"It does not represent any form of disrespect to the monarch. This is not an act of hostility, or any difference between Antigua and Barbuda and the monarchy. It is a final step to complete the circle of independence to become a truly sovereign nation."

Earlier this year, Jamaica also confirmed they have plans to remove the Queen and 56% of Jamaicans support the idea.

Australia as no plan yet, but this has been a subject for debates for quite some time now. In 1999 they held a referendum and decided not to get rid of the Queen as their head of state but the result was very close. However, following the Queen’s death, Prime Minister Anthony Albanese said in a radio interview that it was not the time to talk about becoming a republic and will not pursue a referendum during his first term in office.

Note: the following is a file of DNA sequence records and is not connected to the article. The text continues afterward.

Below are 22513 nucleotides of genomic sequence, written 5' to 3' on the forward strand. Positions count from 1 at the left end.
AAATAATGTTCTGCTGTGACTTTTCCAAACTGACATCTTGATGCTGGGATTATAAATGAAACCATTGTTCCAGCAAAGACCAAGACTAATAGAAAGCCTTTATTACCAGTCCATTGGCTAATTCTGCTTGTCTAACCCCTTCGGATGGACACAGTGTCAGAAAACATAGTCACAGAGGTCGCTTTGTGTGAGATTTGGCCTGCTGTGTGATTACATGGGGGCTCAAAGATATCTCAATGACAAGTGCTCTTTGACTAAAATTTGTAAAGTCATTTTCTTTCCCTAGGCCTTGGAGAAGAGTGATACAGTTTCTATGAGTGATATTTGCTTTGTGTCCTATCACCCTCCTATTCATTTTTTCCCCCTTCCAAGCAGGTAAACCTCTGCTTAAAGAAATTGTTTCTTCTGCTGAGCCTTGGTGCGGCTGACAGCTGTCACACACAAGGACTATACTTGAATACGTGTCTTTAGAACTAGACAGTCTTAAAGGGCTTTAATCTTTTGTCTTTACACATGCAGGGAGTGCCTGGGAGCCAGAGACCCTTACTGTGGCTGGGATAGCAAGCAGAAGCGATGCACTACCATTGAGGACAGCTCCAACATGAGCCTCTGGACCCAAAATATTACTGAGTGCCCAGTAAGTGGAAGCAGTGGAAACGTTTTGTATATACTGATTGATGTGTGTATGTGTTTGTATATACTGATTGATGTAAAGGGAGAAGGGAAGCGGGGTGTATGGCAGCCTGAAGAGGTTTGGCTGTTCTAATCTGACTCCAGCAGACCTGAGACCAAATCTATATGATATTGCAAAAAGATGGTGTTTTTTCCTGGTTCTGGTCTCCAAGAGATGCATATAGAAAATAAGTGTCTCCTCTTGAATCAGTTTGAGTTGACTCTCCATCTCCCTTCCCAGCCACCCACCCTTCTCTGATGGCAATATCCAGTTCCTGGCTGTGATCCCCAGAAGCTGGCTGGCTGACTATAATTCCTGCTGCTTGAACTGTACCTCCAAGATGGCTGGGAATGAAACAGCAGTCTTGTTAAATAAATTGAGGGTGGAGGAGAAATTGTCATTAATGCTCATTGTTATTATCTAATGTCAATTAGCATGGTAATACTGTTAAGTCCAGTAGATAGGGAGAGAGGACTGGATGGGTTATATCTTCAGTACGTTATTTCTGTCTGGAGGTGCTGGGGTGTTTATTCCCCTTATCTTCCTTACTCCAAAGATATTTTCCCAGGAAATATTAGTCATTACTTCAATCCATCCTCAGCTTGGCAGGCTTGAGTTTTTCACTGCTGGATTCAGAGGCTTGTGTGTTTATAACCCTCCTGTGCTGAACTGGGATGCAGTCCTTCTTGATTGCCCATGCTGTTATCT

In New Zealand, Prime Minister Jacinda Ardern said last Monday that she was stopping the move to become a republic... at least for now.

Although there seems to be no plan in Canada (and the Prime Minister Justin Trudeau rejected the idea of even discussing the topic, despite 58 % of Canadians in favour of a referendum according to a recent poll), and while leaders in Papua New Guinea, Solomon Islands and Tuvalu have expressed their support for the monarchy in recent days, it does not mean that we will not see some changes sooner rather than later, starting probably in the Caribbean.

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Author: Cyrilexpat
French & British national
CEO Habilis Digital Ltd